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Household perceptions of climate change and preferences for mitigation action: the case of the Carbon Pollution Reduction Scheme in Australia

Akter, Sonia; Bennett, Jeffrey

Description

The study aims to reveal Australian households' perceptions of climate change and their preferences for mitigation action. A web-based survey was conducted in November 2008 in which over 600 households from the state of New South Wales were asked for their willingness to bear extra household expenditure to support the 'Carbon Pollution Reduction Scheme', an emissions trading scheme proposed by the Australian government. The results of the study can be summarized in four key findings. First,...[Show more]

dc.contributor.authorAkter, Sonia
dc.contributor.authorBennett, Jeffrey
dc.date.accessioned2015-12-10T23:26:23Z
dc.identifier.issn0165-0009
dc.identifier.urihttp://hdl.handle.net/1885/67734
dc.description.abstractThe study aims to reveal Australian households' perceptions of climate change and their preferences for mitigation action. A web-based survey was conducted in November 2008 in which over 600 households from the state of New South Wales were asked for their willingness to bear extra household expenditure to support the 'Carbon Pollution Reduction Scheme', an emissions trading scheme proposed by the Australian government. The results of the study can be summarized in four key findings. First, respondents' willingness to pay for climate change mitigation is significantly influenced by their beliefs of future temperature rise. Support for the policy increased at a decreasing rate as the perceived temperature change rose. Second, perceptions of policy failure have a significant negative impact on respondents' support for the proposed mitigation measure. The higher the perceived likelihood that the measure would not deliver any outcome, the lower was the likelihood that respondents would support the policy. Third, respondent preferences for the proposed policy are influenced by the possibility of reaching a global agreement on emissions reduction. Sample respondents stated significantly higher values for the policy when the biggest polluting countries implement a similar scheme. Finally, respondents' willingness to take action against climate change, both at the national and household level, is found to be influenced by their level of mass-media exposure. Particularly, those respondents who watched 'An Inconvenient Truth' were significantly more likely to act for climate change mitigation than others.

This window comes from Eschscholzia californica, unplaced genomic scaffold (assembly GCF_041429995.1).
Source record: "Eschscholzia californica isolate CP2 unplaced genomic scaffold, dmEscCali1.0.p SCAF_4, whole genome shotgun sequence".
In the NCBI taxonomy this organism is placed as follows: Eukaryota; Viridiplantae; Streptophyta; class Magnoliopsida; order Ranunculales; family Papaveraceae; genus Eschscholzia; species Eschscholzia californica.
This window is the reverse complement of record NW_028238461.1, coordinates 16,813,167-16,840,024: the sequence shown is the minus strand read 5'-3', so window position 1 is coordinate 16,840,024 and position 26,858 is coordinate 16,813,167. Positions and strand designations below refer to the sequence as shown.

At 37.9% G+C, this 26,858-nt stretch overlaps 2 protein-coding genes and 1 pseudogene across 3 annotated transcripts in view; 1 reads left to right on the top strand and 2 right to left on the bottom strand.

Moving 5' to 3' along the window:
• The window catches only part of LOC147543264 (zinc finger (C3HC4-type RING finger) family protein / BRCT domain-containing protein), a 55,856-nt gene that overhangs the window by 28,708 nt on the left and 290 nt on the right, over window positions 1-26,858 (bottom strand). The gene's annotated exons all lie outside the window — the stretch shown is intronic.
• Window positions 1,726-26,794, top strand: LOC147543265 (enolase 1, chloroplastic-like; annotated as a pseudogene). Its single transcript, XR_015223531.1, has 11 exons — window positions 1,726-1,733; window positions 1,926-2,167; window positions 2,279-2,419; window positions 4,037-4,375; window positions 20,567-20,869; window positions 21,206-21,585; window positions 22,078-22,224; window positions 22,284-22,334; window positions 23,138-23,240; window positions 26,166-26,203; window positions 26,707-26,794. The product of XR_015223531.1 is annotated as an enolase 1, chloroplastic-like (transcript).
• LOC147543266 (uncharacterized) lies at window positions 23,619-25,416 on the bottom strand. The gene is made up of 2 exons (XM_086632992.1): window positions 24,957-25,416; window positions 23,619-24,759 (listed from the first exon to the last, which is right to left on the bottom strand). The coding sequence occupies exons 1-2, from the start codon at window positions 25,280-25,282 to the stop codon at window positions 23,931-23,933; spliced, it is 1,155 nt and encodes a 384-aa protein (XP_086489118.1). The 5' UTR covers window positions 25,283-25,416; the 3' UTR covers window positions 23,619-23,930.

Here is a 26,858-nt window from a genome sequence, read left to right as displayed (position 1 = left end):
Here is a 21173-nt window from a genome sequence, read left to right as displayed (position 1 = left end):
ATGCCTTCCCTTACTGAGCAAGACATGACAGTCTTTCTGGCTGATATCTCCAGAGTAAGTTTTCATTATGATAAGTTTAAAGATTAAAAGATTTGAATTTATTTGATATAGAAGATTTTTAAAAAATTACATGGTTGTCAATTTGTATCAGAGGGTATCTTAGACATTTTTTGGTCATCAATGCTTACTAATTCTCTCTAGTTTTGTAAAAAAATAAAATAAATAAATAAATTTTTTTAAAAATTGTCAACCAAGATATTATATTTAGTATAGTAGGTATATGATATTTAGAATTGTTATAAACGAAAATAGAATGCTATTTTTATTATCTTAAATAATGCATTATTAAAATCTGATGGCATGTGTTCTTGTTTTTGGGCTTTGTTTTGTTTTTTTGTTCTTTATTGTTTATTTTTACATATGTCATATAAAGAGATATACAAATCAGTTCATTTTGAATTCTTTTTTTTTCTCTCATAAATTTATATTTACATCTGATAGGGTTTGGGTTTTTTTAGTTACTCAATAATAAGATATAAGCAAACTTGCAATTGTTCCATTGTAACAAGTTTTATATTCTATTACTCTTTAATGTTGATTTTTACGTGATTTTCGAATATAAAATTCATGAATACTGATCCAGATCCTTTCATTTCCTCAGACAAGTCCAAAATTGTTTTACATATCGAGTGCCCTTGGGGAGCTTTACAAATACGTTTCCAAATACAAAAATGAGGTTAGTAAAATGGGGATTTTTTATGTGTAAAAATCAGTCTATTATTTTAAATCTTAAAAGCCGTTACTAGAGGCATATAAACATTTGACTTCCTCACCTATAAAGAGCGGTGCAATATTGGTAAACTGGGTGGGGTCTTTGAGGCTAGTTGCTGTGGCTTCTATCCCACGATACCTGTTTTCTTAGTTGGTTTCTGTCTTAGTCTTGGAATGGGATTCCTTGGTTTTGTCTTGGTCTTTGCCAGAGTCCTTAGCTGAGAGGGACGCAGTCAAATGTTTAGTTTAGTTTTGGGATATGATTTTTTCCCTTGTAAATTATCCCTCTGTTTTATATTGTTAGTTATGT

dc.publisherKluwer Academic Publishers
dc.sourceClimatic Change
dc.subjectKeywords: Australia; Carbon pollution; Climate change mitigation; Emissions reduction; Emissions Trading Scheme; Household expenditure; Household level; Mitigation measures; Negative impacts; New South Wales; Perceived temperature; Temperature rise; Web-based surve
dc.titleHousehold perceptions of climate change and preferences for mitigation action: the case of the Carbon Pollution Reduction Scheme in Australia
dc.typeJournal article
local.description.notesImported from ARIES
local.identifier.citationvolume109
dc.date.issued2011
local.identifier.absfor050206 - Environmental Monitoring
local.identifier.ariespublicationf2965xPUB1511
local.type.statusPublished Version
local.contributor.affiliationAkter, Sonia, College of Asia and the Pacific, ANU
local.contributor.affiliationBennett, Jeffrey, College of Asia and the Pacific, ANU
local.description.embargo2037-12-31
local.bibliographicCitation.issue3-4
local.bibliographicCitation.startpage417
local.bibliographicCitation.lastpage436
local.identifier.doi10.1007/s10584-011-0034-8
local.identifier.absseo960703 - Environmental Education and Awareness
dc.date.updated2016-02-24T08:14:43Z
local.identifier.scopusID2-s2.0-81555214482
local.identifier.thomsonID000297350700011
CollectionsANU Research Publications

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